Electricity is an essential service that is vital for economic and social development. It is widely recognized as a basic human right, and many countries, including Malawi, have enshrined the right to electricity in their Constitutions. However, despite the legal framework in place, many Malawians still lack access to electricity, particularly those living in rural areas. Malawians who have access to electricity are subject to “load shedding” (planned power outages), a common occurrence in Malawi. This is the main challenge that the country faces in providing access to electricity to its citizens.
The following explores the laws in Malawi on the right to electricity and the challenges facing the country in providing access to this basic service.
The Constitution of Malawi provides for the right to access basic services, including electricity as a fundamental right. Section 30 (1) of the Constitution talks of the Right to Development “All persons and peoples have a right to development and therefore to the enjoyment of economic, social, cultural and political development…” Section 30 (2) further states that the state will take all necessary measures for the realization of the right to development. Such measures shall include, amongst other things, equality of opportunity for all in their access to basic resources, education, health services, food, shelter, employment, and infrastructure. Electricity is not specifically mentioned, but it is considered a basic service/resource, therefore it is covered by this provision.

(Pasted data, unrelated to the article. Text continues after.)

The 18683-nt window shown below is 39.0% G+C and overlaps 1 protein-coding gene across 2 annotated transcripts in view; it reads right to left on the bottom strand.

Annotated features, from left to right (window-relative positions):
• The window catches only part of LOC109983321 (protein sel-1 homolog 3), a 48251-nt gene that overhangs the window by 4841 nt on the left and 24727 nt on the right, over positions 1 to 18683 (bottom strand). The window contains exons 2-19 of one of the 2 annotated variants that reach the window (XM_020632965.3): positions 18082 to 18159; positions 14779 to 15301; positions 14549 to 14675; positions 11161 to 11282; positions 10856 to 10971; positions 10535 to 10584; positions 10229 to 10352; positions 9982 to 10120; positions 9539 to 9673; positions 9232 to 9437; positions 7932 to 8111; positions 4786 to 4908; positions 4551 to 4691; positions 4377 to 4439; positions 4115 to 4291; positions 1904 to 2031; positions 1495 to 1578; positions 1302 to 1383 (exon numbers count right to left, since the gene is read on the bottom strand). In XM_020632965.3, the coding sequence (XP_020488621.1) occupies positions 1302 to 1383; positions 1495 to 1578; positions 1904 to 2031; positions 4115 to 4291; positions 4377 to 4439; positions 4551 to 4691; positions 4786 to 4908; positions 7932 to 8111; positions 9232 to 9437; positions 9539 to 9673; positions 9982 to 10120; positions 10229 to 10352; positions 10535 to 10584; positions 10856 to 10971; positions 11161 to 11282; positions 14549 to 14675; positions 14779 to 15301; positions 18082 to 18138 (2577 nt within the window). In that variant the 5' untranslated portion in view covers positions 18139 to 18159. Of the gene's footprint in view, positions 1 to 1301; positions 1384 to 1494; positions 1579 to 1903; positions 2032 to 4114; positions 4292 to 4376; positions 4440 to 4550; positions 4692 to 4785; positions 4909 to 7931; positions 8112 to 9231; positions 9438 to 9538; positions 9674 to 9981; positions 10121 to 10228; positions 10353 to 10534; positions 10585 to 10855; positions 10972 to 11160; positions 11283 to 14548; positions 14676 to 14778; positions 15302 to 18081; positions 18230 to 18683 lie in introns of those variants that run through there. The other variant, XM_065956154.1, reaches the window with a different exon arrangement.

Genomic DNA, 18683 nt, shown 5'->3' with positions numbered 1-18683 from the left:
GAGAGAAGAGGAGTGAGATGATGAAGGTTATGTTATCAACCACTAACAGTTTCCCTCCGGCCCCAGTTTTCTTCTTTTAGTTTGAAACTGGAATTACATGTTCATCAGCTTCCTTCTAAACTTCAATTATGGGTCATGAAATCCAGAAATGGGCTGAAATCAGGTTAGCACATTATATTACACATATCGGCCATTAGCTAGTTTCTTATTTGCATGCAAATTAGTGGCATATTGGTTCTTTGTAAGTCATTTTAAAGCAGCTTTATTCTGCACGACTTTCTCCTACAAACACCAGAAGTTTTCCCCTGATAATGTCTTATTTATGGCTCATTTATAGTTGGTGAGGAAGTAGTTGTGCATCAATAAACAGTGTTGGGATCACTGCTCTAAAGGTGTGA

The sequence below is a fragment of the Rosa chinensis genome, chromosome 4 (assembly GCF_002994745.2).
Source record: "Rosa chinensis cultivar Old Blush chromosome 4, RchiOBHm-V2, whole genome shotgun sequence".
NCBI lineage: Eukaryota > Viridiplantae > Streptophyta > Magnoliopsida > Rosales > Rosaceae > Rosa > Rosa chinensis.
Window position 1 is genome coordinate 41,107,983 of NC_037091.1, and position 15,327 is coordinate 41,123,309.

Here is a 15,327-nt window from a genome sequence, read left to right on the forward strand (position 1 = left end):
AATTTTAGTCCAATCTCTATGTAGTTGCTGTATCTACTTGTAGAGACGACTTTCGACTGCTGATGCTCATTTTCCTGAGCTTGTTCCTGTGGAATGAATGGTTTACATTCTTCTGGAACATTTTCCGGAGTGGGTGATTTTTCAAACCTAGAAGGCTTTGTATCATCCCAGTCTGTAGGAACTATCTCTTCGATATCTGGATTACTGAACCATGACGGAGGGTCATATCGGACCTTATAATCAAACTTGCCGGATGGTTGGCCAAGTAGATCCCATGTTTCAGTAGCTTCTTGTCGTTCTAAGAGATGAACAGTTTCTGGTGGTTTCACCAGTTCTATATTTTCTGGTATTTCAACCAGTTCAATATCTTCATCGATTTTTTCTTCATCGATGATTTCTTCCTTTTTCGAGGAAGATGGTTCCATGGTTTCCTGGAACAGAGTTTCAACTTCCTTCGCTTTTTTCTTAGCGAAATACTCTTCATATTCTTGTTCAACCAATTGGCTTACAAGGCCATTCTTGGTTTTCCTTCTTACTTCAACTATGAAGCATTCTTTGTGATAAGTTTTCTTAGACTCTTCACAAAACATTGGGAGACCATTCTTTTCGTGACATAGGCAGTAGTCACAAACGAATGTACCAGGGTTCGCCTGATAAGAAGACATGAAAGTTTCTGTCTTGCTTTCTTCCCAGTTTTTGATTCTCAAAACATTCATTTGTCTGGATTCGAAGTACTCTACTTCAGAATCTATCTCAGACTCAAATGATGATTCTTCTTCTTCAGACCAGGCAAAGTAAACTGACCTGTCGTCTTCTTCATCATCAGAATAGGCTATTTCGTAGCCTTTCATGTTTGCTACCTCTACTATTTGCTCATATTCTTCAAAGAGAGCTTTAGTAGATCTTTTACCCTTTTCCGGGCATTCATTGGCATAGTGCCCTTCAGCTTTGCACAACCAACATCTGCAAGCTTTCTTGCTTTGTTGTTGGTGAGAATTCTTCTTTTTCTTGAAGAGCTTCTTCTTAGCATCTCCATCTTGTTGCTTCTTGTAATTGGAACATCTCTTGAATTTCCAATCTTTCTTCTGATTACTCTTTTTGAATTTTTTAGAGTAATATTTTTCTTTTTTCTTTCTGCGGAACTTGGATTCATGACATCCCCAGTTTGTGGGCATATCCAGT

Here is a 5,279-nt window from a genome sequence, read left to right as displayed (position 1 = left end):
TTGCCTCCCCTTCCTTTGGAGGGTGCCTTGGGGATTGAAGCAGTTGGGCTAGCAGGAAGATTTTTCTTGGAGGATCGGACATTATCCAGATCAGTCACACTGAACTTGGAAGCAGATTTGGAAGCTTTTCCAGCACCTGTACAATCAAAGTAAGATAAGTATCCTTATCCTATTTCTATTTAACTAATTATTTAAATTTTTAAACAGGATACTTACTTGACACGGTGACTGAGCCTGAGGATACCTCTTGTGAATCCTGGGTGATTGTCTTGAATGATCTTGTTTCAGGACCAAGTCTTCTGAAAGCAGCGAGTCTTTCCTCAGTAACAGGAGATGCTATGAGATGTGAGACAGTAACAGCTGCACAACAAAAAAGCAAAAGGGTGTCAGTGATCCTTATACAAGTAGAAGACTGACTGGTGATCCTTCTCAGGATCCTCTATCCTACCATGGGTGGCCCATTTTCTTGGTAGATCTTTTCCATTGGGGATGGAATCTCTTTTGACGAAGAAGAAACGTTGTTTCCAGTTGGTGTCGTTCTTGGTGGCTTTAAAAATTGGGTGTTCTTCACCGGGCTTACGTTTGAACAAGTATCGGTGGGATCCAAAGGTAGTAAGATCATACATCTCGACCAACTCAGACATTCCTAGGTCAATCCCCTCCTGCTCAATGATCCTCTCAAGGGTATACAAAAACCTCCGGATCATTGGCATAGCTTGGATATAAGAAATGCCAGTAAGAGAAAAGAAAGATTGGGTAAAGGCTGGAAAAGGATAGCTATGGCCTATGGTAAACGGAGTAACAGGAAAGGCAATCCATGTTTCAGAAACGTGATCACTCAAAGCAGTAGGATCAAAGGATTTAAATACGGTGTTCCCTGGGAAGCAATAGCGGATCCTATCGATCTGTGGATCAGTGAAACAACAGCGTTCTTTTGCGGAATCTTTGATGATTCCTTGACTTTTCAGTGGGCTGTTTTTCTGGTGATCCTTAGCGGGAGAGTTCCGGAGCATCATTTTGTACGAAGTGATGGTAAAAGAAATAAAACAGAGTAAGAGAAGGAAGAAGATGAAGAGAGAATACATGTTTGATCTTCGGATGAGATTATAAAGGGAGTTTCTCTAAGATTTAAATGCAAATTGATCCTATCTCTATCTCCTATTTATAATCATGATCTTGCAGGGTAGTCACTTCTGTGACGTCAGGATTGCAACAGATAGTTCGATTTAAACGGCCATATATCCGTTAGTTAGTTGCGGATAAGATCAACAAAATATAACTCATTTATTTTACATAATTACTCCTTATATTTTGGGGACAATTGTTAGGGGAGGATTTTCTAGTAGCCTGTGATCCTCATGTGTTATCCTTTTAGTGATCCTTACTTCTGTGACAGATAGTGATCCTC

In addition to the Constitution, the Electricity Act (Chapter 73:01 of the Laws of Malawi) can be said to be the main legislation governing the provision of Electricity in Malawi. The Act establishes the Electricity Supply Corporation of Malawi (ESCOM) as the sole provider of electricity in the country. This gives the corporation the responsibility to ensure that electricity is supplied to all parts of the country. The Act further provides for the regulation of the electricity sector, including the licensing of electricity generation, transmission, and distribution facilities. It requires ESCOM to provide electricity to all consumers, regardless of their location or ability to pay.
Challenges to the right to electricity
Despite the legal framework in place, the right to electricity is not always guaranteed in Malawi. The country faces several challenges in providing electricity to its citizens.
- Social and Economic Consequences: The lack of access to electricity or constant load-shedding has significant social and economic consequences. Without electricity, many businesses cannot operate effectively, limiting economic growth and job creation. In addition, access to electricity is essential for basic services such as healthcare and education.
- Insufficient Electricity Generation Capacity: Malawi’s electricity generation capacity is limited, and the country relies heavily on hydropower. However, hydropower facilities are often affected by droughts, leading to power shortages. This has resulted in the need for load shedding to balance the available power supply and demand.